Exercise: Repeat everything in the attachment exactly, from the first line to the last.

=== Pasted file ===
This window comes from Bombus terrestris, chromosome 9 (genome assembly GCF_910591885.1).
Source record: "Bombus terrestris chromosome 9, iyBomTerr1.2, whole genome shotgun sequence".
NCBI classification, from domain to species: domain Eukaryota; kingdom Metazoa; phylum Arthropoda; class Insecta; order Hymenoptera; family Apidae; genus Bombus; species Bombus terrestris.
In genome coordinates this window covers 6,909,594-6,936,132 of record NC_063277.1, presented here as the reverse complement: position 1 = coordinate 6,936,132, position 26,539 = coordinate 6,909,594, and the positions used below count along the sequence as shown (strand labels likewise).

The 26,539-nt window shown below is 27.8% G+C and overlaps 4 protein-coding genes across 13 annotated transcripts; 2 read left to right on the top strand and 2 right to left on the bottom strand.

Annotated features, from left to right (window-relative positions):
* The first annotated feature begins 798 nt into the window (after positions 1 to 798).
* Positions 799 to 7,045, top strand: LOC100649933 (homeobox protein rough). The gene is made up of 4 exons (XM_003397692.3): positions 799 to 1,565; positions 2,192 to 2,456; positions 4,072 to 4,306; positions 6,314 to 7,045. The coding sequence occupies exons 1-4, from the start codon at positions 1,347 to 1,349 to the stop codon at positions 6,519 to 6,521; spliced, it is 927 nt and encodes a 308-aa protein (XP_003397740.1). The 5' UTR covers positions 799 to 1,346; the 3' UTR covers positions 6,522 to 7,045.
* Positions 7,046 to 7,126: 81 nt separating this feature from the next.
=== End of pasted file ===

This window comes from Bombus terrestris, chromosome 9 (genome assembly GCF_910591885.1).
Source record: "Bombus terrestris chromosome 9, iyBomTerr1.2, whole genome shotgun sequence".
NCBI classification, from domain to species: domain Eukaryota; kingdom Metazoa; phylum Arthropoda; class Insecta; order Hymenoptera; family Apidae; genus Bombus; species Bombus terrestris.
In genome coordinates this window covers 6,909,594-6,936,132 of record NC_063277.1, presented here as the reverse complement: position 1 = coordinate 6,936,132, position 26,539 = coordinate 6,909,594, and the positions used below count along the sequence as shown (strand labels likewise).

The 26,539-nt window shown below is 27.8% G+C and overlaps 4 protein-coding genes across 13 annotated transcripts; 2 read left to right on the top strand and 2 right to left on the bottom strand.

Annotated features, from left to right (window-relative positions):
* The first annotated feature begins 798 nt into the window (after positions 1 to 798).
* Positions 799 to 7,045, top strand: LOC100649933 (homeobox protein rough). The gene is made up of 4 exons (XM_003397692.3): positions 799 to 1,565; positions 2,192 to 2,456; positions 4,072 to 4,306; positions 6,314 to 7,045. The coding sequence occupies exons 1-4, from the start codon at positions 1,347 to 1,349 to the stop codon at positions 6,519 to 6,521; spliced, it is 927 nt and encodes a 308-aa protein (XP_003397740.1). The 5' UTR covers positions 799 to 1,346; the 3' UTR covers positions 6,522 to 7,045.
* Positions 7,046 to 7,126: 81 nt separating this feature from the next.